Sexual dimorphism has been described in various aspects of physiological and pathophysiological processes involving dopaminergic signaling. This might account for the different disease characteristics in men and women in e.g. Parkinson’s disease or ADHD. A better understanding might contribute to the future individualization of therapy.
We examined spontaneous wheel running activity of male and female mice, homo- and heterozygote for dopamine D3 receptor deficiency (D3R −/− and D3R +/−), and compared them to wild type controls. We found higher wheel running activity in female mice than in their male littermates. D3−/− mice, irrespective of sex, were also hyperactive compared to both D3+/− and wild type animals. Hyperactivity of D3−/− female mice was pronounced during the first days of wheel running but then decreased while their male counterparts continued to be hyperactive. Physical activity was menstrual cycle-dependent. Activity fluctuations were also seen in D3 receptor knockout mice and are therefore presumably independent of D3 receptor activation.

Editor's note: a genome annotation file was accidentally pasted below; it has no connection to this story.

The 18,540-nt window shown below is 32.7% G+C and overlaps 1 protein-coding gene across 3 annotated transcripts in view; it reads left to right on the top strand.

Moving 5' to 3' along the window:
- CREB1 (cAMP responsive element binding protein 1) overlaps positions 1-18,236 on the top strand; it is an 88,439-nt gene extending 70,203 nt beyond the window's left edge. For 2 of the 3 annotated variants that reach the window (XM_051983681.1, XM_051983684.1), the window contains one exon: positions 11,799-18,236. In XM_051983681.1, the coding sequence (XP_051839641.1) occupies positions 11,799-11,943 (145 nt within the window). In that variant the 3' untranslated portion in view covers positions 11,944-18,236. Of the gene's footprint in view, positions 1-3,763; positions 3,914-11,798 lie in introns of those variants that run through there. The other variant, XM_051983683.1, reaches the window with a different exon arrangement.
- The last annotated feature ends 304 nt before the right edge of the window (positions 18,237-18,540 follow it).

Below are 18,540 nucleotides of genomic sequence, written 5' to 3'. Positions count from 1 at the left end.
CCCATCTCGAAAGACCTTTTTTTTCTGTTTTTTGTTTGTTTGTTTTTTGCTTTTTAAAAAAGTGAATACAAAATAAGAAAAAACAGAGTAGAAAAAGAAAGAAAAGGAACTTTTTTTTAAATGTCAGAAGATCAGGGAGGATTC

Our data underscore the complex interaction of dopaminergic signaling and gonadal hormones that leads to specific running behavior. Furthermore, we detected sex- and D3 receptor status-specific reactions during novel exposure to the running wheel. These findings suggest the need for adapting dopaminergic therapies to individual factors such as sex or even menstrual cycle to optimize therapeutic success.